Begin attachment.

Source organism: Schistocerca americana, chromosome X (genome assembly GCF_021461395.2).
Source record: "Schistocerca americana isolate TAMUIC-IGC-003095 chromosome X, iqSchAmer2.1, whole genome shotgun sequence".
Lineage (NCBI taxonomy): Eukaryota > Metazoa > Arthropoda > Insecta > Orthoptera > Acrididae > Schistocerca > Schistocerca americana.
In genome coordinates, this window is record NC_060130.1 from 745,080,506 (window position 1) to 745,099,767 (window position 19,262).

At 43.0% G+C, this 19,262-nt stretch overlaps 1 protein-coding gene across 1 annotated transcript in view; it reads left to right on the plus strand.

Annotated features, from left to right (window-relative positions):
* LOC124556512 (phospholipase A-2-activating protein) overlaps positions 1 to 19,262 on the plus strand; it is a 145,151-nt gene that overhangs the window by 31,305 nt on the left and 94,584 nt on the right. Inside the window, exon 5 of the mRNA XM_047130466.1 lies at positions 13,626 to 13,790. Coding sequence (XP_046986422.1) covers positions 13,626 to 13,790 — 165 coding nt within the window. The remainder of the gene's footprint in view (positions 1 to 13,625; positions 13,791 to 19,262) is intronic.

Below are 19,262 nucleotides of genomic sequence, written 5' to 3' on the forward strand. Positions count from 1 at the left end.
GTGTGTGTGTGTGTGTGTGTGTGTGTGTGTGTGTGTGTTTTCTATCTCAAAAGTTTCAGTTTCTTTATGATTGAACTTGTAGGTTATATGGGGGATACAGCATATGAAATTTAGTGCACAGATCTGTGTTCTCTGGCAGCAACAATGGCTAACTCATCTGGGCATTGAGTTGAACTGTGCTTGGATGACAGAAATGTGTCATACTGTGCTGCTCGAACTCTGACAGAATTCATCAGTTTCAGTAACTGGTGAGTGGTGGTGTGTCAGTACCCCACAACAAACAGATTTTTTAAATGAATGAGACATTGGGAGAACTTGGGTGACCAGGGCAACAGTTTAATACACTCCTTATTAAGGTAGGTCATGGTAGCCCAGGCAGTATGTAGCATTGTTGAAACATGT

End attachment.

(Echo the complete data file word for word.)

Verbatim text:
Source organism: Schistocerca americana, chromosome X (genome assembly GCF_021461395.2).
Source record: "Schistocerca americana isolate TAMUIC-IGC-003095 chromosome X, iqSchAmer2.1, whole genome shotgun sequence".
Lineage (NCBI taxonomy): Eukaryota > Metazoa > Arthropoda > Insecta > Orthoptera > Acrididae > Schistocerca > Schistocerca americana.
In genome coordinates, this window is record NC_060130.1 from 745,080,506 (window position 1) to 745,099,767 (window position 19,262).

At 43.0% G+C, this 19,262-nt stretch overlaps 1 protein-coding gene across 1 annotated transcript in view; it reads left to right on the plus strand.

Annotated features, from left to right (window-relative positions):
* LOC124556512 (phospholipase A-2-activating protein) overlaps positions 1 to 19,262 on the plus strand; it is a 145,151-nt gene that overhangs the window by 31,305 nt on the left and 94,584 nt on the right. Inside the window, exon 5 of the mRNA XM_047130466.1 lies at positions 13,626 to 13,790. Coding sequence (XP_046986422.1) covers positions 13,626 to 13,790 — 165 coding nt within the window. The remainder of the gene's footprint in view (positions 1 to 13,625; positions 13,791 to 19,262) is intronic.

Below are 19,262 nucleotides of genomic sequence, written 5' to 3' on the forward strand. Positions count from 1 at the left end.
GTGTGTGTGTGTGTGTGTGTGTGTGTGTGTGTGTGTGTTTTCTATCTCAAAAGTTTCAGTTTCTTTATGATTGAACTTGTAGGTTATATGGGGGATACAGCATATGAAATTTAGTGCACAGATCTGTGTTCTCTGGCAGCAACAATGGCTAACTCATCTGGGCATTGAGTTGAACTGTGCTTGGATGACAGAAATGTGTCATACTGTGCTGCTCGAACTCTGACAGAATTCATCAGTTTCAGTAACTGGTGAGTGGTGGTGTGTCAGTACCCCACAACAAACAGATTTTTTAAATGAATGAGACATTGGGAGAACTTGGGTGACCAGGGCAACAGTTTAATACACTCCTTATTAAGGTAGGTCATGGTAGCCCAGGCAGTATGTAGCATTGTTGAAACATGT